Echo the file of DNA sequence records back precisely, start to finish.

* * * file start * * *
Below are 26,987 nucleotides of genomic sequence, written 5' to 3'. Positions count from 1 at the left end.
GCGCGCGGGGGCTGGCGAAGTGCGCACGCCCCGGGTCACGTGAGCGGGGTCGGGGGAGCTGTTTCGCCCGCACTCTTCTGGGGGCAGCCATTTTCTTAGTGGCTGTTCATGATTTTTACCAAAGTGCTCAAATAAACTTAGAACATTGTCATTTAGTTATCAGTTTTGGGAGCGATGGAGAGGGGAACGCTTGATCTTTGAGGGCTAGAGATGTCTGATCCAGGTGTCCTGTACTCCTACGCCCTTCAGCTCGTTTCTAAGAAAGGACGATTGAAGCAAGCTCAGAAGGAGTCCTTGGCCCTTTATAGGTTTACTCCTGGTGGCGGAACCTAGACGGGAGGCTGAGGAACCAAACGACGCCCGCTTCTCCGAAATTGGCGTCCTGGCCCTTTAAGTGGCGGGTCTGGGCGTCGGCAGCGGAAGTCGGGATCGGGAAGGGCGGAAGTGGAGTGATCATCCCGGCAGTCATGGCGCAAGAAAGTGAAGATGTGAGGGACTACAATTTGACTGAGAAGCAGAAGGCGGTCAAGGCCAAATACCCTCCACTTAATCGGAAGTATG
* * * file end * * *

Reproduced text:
Below are 26,987 nucleotides of genomic sequence, written 5' to 3'. Positions count from 1 at the left end.
GCGCGCGGGGGCTGGCGAAGTGCGCACGCCCCGGGTCACGTGAGCGGGGTCGGGGGAGCTGTTTCGCCCGCACTCTTCTGGGGGCAGCCATTTTCTTAGTGGCTGTTCATGATTTTTACCAAAGTGCTCAAATAAACTTAGAACATTGTCATTTAGTTATCAGTTTTGGGAGCGATGGAGAGGGGAACGCTTGATCTTTGAGGGCTAGAGATGTCTGATCCAGGTGTCCTGTACTCCTACGCCCTTCAGCTCGTTTCTAAGAAAGGACGATTGAAGCAAGCTCAGAAGGAGTCCTTGGCCCTTTATAGGTTTACTCCTGGTGGCGGAACCTAGACGGGAGGCTGAGGAACCAAACGACGCCCGCTTCTCCGAAATTGGCGTCCTGGCCCTTTAAGTGGCGGGTCTGGGCGTCGGCAGCGGAAGTCGGGATCGGGAAGGGCGGAAGTGGAGTGATCATCCCGGCAGTCATGGCGCAAGAAAGTGAAGATGTGAGGGACTACAATTTGACTGAGAAGCAGAAGGCGGTCAAGGCCAAATACCCTCCACTTAATCGGAAGTATG